Jewish World Review May 12, 2011 / 8 Iyar, 5771
Vast wasteland speech 50 years later
By Glenn Garvin
http://www.JewishWorldReview.com | TV trivia: What's the dumbest show in television history?
A. "My Mother the Car," in which a small-town lawyer suffers an oedipal crisis at the hands of a used 1928 Porter.
B. The fairly self-explanatory Jerry Springer episode titled "I'm Happy I Cut Off My Legs."
C. The one FCC Commissioner Newton R. Minow put on for broadcasters 50 years ago this month.
The correct answer is C, and it's likely to remain so even in some decade in the dim future when we're all watching "The Real Housewives of Tucumcari, New Mexico." In a just universe, the words "bah, humbug" would conjure up not Ebenezer Scrooge but Minow for his infamous speech lambasting television as "a vast wasteland." It's not that Minow was entirely wrong — but instead of shaking his finger at TV executives, he should have been pointing it at himself.
Minow's much celebrated speech was delivered at a National Association of Broadcasters convention 50 years ago this month, soon after President Kennedy named him head of the FCC. Nervous TV executives were fearful he would lay into them over a still-simmering scandal about the rigging of quiz shows. Instead, he launched on a scathing attack on the entire medium of television.
"When television is bad, nothing is worse," Minow said, ripping the industry's programming as "a procession of game shows, formula comedies about totally unbelievable families, blood and thunder, mayhem, violence, sadism, murder, western bad men, western good men, private eyes, gangsters, more violence and cartoons." He swore he didn't believe in government censorship, then threatened it anyway. "There is nothing permanent or sacred about a broadcast license," Minow said. "I say to you now: Renewal will not be pro forma in the future."
What made Minow think he had been appointed Minister of Television Criticism, and why he believed he had the authority to order TV networks to program ballet instead of wrestling, remain questions to this day. The FCC had been in business for 27 years and nobody had ever suggested it was in charge of elevating American culture. Many of the shows Minow ripped — Westerns, detectives, soap operas, quiz shows — had been a staple of radio programming for decades without arousing government complaint. (And imagine the furor if Minow had ordered the U.S. publishing industry to stop printing so many Zane Grey and Raymond Chandler novels.)
But there was one point on which he was unquestionably correct: Television programming was distorted by the lack of competition. Most American cities had only three TV channels from which to choose; smaller towns had just two, or even one. "With more channels on the air, we will be able to provide every community with enough stations to offer service to all parts of the public," Minow said. "Programs with a mass market appeal required by mass product advertisers certainly will still be available. But other stations will recognize the need to appeal to more limited markets and to special tastes. In this way, we can all have a much wider range of programs. Television should thrive on this competition, and the country should benefit from alternative sources of service to the public."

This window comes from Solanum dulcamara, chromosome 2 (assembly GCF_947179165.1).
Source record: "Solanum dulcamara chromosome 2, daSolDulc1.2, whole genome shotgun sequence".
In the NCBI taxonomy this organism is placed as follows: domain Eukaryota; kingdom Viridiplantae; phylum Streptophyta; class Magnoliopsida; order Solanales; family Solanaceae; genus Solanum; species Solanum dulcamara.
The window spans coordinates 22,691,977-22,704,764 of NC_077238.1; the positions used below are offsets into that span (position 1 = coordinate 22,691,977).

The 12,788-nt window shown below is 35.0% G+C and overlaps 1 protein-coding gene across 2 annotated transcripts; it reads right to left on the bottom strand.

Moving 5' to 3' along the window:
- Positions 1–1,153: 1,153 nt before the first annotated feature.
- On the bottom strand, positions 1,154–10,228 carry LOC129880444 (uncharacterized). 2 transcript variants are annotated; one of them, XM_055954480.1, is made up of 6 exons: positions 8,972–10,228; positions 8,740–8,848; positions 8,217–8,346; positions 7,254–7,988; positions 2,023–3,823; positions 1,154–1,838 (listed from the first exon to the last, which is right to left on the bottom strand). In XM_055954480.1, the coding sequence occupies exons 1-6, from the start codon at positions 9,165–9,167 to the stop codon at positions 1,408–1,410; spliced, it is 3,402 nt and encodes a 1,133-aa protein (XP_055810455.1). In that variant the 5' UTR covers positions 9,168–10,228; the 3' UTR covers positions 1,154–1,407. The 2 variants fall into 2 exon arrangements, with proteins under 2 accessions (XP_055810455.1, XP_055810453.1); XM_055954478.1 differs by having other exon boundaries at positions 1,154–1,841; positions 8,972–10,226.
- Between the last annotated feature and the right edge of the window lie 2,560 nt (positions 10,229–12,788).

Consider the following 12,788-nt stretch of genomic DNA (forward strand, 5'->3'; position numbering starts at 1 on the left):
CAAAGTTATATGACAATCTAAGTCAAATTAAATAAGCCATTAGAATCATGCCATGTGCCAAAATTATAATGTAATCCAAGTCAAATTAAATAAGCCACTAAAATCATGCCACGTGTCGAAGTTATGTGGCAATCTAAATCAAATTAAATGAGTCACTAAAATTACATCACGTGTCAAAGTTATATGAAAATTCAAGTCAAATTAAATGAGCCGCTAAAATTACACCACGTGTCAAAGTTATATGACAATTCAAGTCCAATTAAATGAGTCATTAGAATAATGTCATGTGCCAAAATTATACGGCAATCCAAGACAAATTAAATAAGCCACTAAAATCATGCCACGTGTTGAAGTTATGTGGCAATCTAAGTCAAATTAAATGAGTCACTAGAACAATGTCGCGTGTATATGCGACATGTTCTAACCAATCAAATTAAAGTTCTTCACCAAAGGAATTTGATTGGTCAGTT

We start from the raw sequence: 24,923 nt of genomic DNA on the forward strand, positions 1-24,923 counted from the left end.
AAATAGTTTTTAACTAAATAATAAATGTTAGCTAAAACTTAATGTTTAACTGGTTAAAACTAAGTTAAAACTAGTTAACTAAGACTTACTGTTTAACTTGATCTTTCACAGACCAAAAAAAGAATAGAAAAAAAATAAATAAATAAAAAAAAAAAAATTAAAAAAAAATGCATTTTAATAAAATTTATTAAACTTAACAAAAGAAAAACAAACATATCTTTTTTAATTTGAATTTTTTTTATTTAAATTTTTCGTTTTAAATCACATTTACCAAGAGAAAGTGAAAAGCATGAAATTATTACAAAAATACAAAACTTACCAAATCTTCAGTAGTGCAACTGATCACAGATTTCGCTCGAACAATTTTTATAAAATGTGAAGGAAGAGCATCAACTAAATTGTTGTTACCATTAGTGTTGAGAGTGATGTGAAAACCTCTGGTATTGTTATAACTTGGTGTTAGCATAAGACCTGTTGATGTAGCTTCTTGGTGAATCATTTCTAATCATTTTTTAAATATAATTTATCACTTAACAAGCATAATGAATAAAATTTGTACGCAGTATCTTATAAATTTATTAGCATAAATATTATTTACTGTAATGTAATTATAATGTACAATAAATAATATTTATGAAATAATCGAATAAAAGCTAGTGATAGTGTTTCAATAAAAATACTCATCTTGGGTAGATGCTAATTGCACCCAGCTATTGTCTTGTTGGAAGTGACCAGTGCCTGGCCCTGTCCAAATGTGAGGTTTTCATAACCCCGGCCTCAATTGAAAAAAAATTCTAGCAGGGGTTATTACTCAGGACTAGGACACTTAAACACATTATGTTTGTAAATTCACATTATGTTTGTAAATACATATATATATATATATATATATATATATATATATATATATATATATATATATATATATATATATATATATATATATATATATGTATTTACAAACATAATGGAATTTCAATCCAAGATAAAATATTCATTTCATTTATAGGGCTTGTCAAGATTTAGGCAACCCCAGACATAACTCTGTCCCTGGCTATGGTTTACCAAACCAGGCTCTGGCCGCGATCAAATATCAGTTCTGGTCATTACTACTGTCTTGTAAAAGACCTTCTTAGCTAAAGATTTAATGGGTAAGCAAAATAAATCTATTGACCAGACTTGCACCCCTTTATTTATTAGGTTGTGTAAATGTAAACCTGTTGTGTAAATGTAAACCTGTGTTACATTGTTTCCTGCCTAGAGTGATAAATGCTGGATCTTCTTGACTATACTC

That sounds like Minow was predicting cable TV, the explosion of channels that would eventually allow viewers to watch almost anything they want, from Rachel Maddow to Bill O'Reilly, from music videos to Catholic theologians, from oversexed New York yuppie chicks to philosophical New Jersey mobsters, at any hour, day or night. Certainly the technology for cable existed and had been demonstrated at TV trade shows as early as 1951.
But cable wouldn't take off for another 20 years after Minow's speech. What prevented it was the FCC itself. Despite Minow's brave words, his agency had, from the beginning of television, been a lackey of the three big radio networks (ABC, NBC and CBS) who wanted to control the new medium. (One former commissioner would describe the early days of TV, when the FCC was writing rules that effectively granted the three networks a monopoly, as "the whorehouse era.") And it continued to do so while he was chairman.
The FCC ruthlessly regulated the microwave relay stations that cable systems need to pass along their signals. For years, it refused to license microwave companies that did business with cable. When the ban was lifted, cable was nonetheless blocked from the largest 100 TV markets and forbidden to offer original programming. The FCC openly said it wanted to prevent cable from "siphoning off" viewers from broadcast TV. When it became apparent that cable could evade the microwave rules by using satellites, the FCC tried to ban private communications satellites. It wasn't until federal courts and other agencies intervened that the FCC was forced to back off.
It's fashionable these days to view Minow's "vast wasteland" tirade as an example of successful government jawboning, a public scolding that resulted — eventually — in an explosion of programming creativity and diversity. The truth is that Minow made only a single significant contribution to television: The boat of the inept castaways of Gilligan's Island, the SS Minnow, was sarcastically named for him. They didn't have cable, either.
Every weekday JewishWorldReview.com publishes what many in the media and Washington consider "must-reading". Sign up for the daily JWR update. It's free. Just click here.
Comment by clicking here.
Glenn Garvin is a columnist for the Miami Herald
Glenn Garvin is a columnist for the Miami Herald
© 2009, The Miami Herald Distributed by McClatchy-Tribune Information Services